Taylor Swift may be one of the most popular artists out there, but the singer is facing some heat from fans and media alike as she ramps up for an album release and major tour.
Swift, famous for her wildfire pop success after beginning her career in the country genre, has “Reputation” set to come out in early November. Her first album since 2014’s “1989”, which sold more than 6 million copies and spent several weeks atop Billboard’s Hot 200 chart, Reputation saw its first single released over the weekend, further stoking fan anticipation.
That anticipation is being converted into big bucks by Team Swift.
Fans looking to catch the 27 year-old on her upcoming tour must register through Ticketmaster’s Verified Fan program. The program allows the ticket giant and its artist partners to prioritize who gets access to presales, ostensibly to keep non-fans from scooping up the best seats and re-selling them. But the singer-songwriter’s team has come up with a unique twist to crank its profit margins even higher: encouraging fans to buy their way to the front of the line.
Once a fan has opted in (which requires a Ticketmaster account and tying your mobile phone number to your chances), they are shown their ‘current position’ in the virtual line. You kick off at “waitlist”, with a bar that goes to “priority”. You can boost yourself by doing a number of things – watching the “Look What You Made Me Do” video gives you “medium boost”, as does snapping a photo of Taylor Swift-branded UPS tricks with a particular hashtag to your own social media accounts (also known as giving out free advertising to a corporation). The “greatest boost” comes from spending money, however. Pre-order Reputation? Shop for tour merchandise? Those both come with “high boost”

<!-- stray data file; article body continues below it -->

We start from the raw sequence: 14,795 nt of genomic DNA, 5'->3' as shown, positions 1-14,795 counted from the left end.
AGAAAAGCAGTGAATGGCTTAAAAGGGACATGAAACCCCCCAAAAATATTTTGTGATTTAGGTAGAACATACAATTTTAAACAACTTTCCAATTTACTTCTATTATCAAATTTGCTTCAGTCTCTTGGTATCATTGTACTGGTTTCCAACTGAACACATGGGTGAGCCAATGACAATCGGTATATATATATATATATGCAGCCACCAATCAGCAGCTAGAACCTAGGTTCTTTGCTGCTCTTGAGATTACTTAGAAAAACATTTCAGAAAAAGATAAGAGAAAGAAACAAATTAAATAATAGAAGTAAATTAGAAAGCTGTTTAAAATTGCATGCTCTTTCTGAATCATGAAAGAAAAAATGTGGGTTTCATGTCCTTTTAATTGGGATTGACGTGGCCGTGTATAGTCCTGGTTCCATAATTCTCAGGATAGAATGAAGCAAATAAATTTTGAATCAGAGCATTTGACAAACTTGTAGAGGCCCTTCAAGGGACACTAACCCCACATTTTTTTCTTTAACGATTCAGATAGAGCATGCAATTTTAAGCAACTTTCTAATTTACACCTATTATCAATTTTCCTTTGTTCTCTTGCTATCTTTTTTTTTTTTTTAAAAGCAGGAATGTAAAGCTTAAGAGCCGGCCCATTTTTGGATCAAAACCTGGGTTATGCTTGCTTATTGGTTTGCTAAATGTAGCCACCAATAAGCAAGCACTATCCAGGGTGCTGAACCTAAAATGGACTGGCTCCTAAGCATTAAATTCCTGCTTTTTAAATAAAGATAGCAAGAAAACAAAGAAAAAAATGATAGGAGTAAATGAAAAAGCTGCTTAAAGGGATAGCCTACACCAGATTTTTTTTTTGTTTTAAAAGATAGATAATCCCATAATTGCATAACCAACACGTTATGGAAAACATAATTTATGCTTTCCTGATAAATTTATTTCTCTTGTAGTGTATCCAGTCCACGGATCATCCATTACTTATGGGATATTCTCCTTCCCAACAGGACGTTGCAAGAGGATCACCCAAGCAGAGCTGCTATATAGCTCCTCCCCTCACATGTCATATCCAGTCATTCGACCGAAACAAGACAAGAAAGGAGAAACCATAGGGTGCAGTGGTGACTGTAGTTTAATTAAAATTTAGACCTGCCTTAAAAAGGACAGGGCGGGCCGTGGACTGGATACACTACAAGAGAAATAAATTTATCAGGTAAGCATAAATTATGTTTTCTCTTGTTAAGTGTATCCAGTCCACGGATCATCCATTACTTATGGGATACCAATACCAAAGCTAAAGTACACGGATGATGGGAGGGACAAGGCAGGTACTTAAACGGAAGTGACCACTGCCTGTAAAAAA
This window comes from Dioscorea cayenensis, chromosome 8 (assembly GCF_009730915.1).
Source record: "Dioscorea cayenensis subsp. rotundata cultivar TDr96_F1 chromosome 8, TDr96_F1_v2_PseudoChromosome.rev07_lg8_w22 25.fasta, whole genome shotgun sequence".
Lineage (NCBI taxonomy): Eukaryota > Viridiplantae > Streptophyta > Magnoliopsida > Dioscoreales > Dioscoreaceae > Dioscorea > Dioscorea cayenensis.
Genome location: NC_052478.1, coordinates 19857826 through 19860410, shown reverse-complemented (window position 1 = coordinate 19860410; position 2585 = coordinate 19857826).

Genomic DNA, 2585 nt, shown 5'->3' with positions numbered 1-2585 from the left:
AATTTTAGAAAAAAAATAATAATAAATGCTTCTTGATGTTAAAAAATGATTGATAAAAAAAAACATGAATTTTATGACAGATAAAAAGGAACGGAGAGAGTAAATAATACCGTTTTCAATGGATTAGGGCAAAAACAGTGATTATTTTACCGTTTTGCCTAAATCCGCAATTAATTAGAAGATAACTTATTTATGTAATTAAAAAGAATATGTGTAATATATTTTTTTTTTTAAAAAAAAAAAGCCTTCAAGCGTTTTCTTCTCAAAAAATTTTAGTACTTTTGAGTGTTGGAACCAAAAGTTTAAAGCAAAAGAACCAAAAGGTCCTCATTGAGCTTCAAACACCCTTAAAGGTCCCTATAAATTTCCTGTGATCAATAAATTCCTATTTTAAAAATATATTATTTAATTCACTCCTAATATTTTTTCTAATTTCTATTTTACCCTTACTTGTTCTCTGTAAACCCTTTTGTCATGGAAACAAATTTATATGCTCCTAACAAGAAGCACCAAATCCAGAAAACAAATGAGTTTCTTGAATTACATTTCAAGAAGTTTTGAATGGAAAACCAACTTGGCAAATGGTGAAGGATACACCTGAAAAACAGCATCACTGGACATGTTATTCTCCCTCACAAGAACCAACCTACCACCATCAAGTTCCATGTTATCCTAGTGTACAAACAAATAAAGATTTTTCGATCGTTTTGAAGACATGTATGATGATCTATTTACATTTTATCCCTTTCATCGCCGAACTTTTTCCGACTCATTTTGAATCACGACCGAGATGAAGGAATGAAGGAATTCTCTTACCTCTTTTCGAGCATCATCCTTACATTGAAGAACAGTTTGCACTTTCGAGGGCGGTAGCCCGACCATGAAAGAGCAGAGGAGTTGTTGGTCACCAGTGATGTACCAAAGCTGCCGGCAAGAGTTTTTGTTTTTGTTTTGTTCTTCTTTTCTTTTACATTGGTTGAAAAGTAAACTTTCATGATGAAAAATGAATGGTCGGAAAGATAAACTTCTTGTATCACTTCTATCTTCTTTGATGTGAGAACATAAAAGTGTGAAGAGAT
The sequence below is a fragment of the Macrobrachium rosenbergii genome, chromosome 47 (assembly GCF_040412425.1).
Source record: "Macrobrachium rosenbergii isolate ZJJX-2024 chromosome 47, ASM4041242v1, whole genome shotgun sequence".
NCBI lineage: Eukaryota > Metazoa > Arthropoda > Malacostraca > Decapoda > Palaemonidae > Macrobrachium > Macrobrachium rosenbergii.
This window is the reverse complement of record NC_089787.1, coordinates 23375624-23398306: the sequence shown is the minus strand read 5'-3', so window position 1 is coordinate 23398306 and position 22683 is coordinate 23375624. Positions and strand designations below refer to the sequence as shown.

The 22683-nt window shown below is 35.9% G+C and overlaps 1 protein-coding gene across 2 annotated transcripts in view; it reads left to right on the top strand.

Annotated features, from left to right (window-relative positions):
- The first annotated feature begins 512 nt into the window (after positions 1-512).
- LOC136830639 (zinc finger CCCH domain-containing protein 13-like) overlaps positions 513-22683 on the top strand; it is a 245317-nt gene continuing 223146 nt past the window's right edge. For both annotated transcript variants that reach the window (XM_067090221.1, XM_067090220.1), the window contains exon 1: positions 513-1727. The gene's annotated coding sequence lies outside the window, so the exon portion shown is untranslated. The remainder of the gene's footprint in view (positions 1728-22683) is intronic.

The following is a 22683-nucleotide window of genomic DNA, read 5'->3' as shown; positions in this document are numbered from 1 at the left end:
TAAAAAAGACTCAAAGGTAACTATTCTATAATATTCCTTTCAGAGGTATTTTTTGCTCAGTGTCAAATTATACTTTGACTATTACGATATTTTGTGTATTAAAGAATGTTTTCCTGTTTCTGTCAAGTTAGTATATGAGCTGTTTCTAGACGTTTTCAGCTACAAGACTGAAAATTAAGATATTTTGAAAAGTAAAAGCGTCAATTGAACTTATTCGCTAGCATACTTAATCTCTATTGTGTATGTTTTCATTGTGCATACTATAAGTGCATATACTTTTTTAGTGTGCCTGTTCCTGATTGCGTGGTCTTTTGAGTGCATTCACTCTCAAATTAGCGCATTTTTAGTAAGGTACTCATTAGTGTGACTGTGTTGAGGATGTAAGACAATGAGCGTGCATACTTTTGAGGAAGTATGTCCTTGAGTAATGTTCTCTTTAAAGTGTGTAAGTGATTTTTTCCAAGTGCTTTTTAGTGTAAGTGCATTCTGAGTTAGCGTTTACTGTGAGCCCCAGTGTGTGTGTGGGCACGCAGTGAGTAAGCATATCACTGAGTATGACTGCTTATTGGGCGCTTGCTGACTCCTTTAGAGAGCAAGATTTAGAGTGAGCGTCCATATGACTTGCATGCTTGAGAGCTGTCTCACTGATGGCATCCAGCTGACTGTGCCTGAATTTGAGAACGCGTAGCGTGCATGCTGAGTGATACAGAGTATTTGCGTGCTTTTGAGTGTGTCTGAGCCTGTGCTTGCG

As one might expect, the headlines haven’t been terribly kind to Swift, already a tabloid darling for turning high-profile relationships with gents like Jake Gyllenhaal, Harry Styles, Taylor Lautner, Joe Jonas and John Mayer into fodder for hit songs. Consequence of Sound called it a “controversial pay-for-play ticketing system”, while Engadget talked about how fans could “feed the Taylor Swift hype machine” for a better chance at tickets. Mashable went the harshest, refering to how “Taylor Swift’s Ticketmaster scam is why she’s capitalism’s favorite pop star.”
It should be noted that none of these actions promoting UPS, joining Swift’s email list, granting her or Ticketmaster personal data for future marketing purposes, or even buying merchandise, guarantee anything. Even if you get a presale link, you could find nothing available when you get to the onsale (via the custom link and code texted to your phone during the presale).
All told, it’s a cunning use of a new system to wring even more dollars out of the consumer in the name of battling resale.
Want to check out her new song? The video is below – though watching it won’t get you any boost – sorry!